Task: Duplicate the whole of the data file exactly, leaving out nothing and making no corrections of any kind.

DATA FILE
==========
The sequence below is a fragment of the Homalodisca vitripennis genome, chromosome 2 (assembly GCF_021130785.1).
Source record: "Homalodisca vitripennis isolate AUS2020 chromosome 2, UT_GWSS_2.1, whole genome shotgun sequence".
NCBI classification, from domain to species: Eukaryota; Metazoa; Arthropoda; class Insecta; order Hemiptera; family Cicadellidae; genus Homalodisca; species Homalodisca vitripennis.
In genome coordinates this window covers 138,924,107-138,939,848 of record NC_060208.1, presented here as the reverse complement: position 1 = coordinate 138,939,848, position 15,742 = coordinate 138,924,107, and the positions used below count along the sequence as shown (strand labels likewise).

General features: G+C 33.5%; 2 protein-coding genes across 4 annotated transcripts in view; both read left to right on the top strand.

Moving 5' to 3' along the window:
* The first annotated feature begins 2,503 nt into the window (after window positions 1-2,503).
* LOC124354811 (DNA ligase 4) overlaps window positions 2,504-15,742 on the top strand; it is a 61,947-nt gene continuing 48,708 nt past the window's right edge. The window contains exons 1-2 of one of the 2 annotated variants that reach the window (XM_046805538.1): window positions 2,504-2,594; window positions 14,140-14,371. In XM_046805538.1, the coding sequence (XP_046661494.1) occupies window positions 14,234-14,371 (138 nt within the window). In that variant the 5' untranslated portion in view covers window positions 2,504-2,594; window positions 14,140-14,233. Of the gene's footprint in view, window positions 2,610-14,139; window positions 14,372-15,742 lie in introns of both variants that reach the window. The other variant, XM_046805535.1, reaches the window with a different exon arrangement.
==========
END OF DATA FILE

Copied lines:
The sequence below is a fragment of the Homalodisca vitripennis genome, chromosome 2 (assembly GCF_021130785.1).
Source record: "Homalodisca vitripennis isolate AUS2020 chromosome 2, UT_GWSS_2.1, whole genome shotgun sequence".
NCBI classification, from domain to species: Eukaryota; Metazoa; Arthropoda; class Insecta; order Hemiptera; family Cicadellidae; genus Homalodisca; species Homalodisca vitripennis.
In genome coordinates this window covers 138,924,107-138,939,848 of record NC_060208.1, presented here as the reverse complement: position 1 = coordinate 138,939,848, position 15,742 = coordinate 138,924,107, and the positions used below count along the sequence as shown (strand labels likewise).

General features: G+C 33.5%; 2 protein-coding genes across 4 annotated transcripts in view; both read left to right on the top strand.

Moving 5' to 3' along the window:
* The first annotated feature begins 2,503 nt into the window (after window positions 1-2,503).
* LOC124354811 (DNA ligase 4) overlaps window positions 2,504-15,742 on the top strand; it is a 61,947-nt gene continuing 48,708 nt past the window's right edge. The window contains exons 1-2 of one of the 2 annotated variants that reach the window (XM_046805538.1): window positions 2,504-2,594; window positions 14,140-14,371. In XM_046805538.1, the coding sequence (XP_046661494.1) occupies window positions 14,234-14,371 (138 nt within the window). In that variant the 5' untranslated portion in view covers window positions 2,504-2,594; window positions 14,140-14,233. Of the gene's footprint in view, window positions 2,610-14,139; window positions 14,372-15,742 lie in introns of both variants that reach the window. The other variant, XM_046805535.1, reaches the window with a different exon arrangement.